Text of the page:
School support staff come Together for pay rise
SUPPORT staff in the education sector banded together yesterday for their first industrial strike in 10 years, urging the Queensland government to bargain "in good faith” for a pay increase.
Together Queensland Industrial Union of Employees' organiser, Ashleigh Saunders, has been involved in unions for the past six years and said it is time for the government to take these public servants seriously.
Yesterday, around 3000 support staff, therapists, science operations officers, administration officers, school officers and groundsmen went on strike for four hours.
"We've been attempting to bargain with the government in good faith since the middle of the year but we haven't been receiving the same in return from the state government,” Ms Saunders said.
"We're trying to get a pay rise, just like every other public servant.
"These members are trying to get something more than zero per cent.
"But we've had no offer from the government [yesterday] for the Enterprise Bargaining Agreement (EBA) and we're currently in conciliation.”
The industrial action notice allowed Together members to strike on Monday after failed attempts to bargain with Minister for Education Grace Grace last week.
"These people are therapists for our schools, they help children with learning difficulties and disabilities, they maintain the grounds,” Ms Saunders said.
"We have administration officers that work in schools who - of their own volition - bring in food for lunch because there's so many students that come to school without food.
"They're integral parts of our community and to be disrespected by our government with no offer is just shameful.
"Local schools have been very supportive of our members because they know the support staff members are integral to our community.”
Ms Saunders said the award wage increase for school's support staff on September 1 this year was said to be "a pay rise” and they would receive no further increase.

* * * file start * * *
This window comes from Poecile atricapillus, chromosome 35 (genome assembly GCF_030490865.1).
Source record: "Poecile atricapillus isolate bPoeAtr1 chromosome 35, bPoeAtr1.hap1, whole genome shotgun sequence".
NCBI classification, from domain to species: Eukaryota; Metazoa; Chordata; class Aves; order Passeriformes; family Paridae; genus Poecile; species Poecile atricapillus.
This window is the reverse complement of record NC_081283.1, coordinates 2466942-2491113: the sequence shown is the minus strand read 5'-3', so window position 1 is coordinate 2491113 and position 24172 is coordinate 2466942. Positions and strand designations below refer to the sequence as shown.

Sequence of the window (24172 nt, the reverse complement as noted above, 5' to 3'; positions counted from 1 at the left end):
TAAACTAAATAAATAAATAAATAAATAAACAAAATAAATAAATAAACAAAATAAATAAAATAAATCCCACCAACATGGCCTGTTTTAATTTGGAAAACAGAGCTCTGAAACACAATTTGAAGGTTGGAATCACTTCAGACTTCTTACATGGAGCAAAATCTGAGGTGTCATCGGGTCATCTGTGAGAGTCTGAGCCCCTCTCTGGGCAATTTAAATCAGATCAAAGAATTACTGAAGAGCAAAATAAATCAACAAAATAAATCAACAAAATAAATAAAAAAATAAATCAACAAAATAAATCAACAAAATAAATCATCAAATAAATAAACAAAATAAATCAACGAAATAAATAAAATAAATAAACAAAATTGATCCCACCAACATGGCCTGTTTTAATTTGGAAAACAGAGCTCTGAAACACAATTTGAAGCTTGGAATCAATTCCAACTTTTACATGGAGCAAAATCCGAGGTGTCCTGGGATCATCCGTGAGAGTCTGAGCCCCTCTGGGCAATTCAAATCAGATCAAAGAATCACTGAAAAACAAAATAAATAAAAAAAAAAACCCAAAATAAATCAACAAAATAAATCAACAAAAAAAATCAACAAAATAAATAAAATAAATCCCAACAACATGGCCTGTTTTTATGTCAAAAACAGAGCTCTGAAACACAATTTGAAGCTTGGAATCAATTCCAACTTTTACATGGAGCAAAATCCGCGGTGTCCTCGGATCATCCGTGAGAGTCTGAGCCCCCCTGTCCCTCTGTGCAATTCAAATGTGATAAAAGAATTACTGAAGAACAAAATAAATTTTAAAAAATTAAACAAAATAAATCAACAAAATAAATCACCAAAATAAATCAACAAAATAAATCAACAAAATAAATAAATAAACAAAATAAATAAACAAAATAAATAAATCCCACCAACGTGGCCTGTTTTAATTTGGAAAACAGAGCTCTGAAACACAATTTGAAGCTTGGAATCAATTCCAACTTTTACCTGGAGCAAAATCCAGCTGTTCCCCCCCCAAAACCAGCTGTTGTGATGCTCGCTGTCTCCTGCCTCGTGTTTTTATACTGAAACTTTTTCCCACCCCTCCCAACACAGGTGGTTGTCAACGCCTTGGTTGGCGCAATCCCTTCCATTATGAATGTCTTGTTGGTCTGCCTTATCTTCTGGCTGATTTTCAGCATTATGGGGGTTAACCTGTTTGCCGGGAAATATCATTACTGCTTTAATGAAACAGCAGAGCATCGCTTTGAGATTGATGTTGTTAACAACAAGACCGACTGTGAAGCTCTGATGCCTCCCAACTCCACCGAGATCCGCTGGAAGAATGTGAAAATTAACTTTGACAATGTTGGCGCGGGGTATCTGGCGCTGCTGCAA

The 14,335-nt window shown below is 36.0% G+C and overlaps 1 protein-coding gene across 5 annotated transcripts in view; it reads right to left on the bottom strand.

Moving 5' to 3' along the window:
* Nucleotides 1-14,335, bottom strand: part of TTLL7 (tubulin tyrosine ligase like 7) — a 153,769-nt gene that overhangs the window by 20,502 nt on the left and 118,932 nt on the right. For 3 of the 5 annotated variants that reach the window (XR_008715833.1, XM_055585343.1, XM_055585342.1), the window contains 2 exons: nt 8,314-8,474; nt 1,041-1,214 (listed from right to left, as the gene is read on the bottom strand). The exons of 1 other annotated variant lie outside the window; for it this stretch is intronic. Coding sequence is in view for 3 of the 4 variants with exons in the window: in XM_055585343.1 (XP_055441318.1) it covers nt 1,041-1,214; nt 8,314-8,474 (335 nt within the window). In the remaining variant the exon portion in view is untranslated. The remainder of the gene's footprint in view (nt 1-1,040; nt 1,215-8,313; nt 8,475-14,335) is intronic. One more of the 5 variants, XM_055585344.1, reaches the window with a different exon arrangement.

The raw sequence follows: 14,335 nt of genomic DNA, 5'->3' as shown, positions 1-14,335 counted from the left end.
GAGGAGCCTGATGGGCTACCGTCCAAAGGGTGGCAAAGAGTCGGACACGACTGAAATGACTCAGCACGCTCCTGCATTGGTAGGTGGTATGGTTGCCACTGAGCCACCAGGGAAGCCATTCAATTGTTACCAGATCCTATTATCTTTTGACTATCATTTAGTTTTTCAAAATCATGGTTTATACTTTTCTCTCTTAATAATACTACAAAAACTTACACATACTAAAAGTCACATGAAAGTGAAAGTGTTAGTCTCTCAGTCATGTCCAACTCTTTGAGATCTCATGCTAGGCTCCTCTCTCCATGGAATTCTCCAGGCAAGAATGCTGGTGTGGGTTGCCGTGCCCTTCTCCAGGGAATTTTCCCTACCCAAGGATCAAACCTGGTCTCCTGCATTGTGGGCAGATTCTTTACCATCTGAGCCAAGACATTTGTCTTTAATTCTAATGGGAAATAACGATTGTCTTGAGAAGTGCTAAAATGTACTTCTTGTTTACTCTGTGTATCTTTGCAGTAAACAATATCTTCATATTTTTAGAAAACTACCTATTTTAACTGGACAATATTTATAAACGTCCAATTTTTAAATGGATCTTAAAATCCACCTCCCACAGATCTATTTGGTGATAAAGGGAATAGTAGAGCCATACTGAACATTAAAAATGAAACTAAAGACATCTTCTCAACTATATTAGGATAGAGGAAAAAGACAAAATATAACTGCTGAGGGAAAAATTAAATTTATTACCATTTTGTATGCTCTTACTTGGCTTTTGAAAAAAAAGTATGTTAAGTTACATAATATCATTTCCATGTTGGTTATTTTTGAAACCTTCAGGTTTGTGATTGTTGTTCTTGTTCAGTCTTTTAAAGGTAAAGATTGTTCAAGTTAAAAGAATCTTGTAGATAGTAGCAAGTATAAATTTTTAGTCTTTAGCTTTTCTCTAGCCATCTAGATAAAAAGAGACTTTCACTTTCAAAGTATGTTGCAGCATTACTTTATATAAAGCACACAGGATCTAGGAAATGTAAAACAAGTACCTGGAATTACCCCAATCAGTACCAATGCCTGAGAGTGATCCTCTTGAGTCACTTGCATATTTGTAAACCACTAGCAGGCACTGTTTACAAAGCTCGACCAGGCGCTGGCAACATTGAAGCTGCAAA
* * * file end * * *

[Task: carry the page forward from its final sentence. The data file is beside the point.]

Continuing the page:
"The award wages are underneath their EBA wages - the award is the bare minimum they have to be paid and then we bargain and have a price bargaining agreement that sits on top.
"Because the award got increased, they're saying 'no more'.
"That's not bargaining in good faith. That's not their EBA.
"In no other industry are the award wages higher than the EBA wage. Some people here today are on $57,000 a year.”
Ms Saunders said the staff were "always the ones forgotten” and that they do the same job as those in other industries such as health for "thousands and thousands” less per year.
"They have the same degree, the same qualifications and same skills but for some reason they aren't valued because they're in education,” she said.
"With the price of absolutely everything going up, these workers had wages essentially frozen to a point where their award rate is higher their EBA wage and they need it, it's good for our economy.
Ms Grace responded to Together's initial approach on November 1 in a letter on Thursday.
"I am advised there have been almost 20 discussion forums and numerous telephone and email exchanges that have sought to clarify views of both parties in relation to the negotiations,” she said.
"I am also advised that the department verbally outlined the Government's position and offer within the approved bargaining framework, along with clarifying the status of Together's claims on 24 October 2018.
"I also understand that at the bargaining meeting held on 29 August 2018, an offer in relation to non-cost items was tabled by departmental representatives.
"These actions demonstrate the department's active and ongoing engagement in good-faith bargaining.”
Ms Grace said negotiations currently on foot included a number of claims made by Together than fell outside the State Wages Policy.
"I assure you that as soon as negotiations are concluded the department will issue a formal offer,” she said.
"I can assure you that the government and communities right across our state greatly value the work that our hard-working public servants do in supporting Queensland education.
"Further conciliation conferences have been scheduled throughout November and December and departmental representatives will continue to engage with your officers both formally and informally during this time with a view to resolving the outstanding matters.
"The government has already delivered wage increases, outside of bargaining, by supporting a 3.5% wage increase in the 2018 State Wage Case, which has flowed on to state awards.”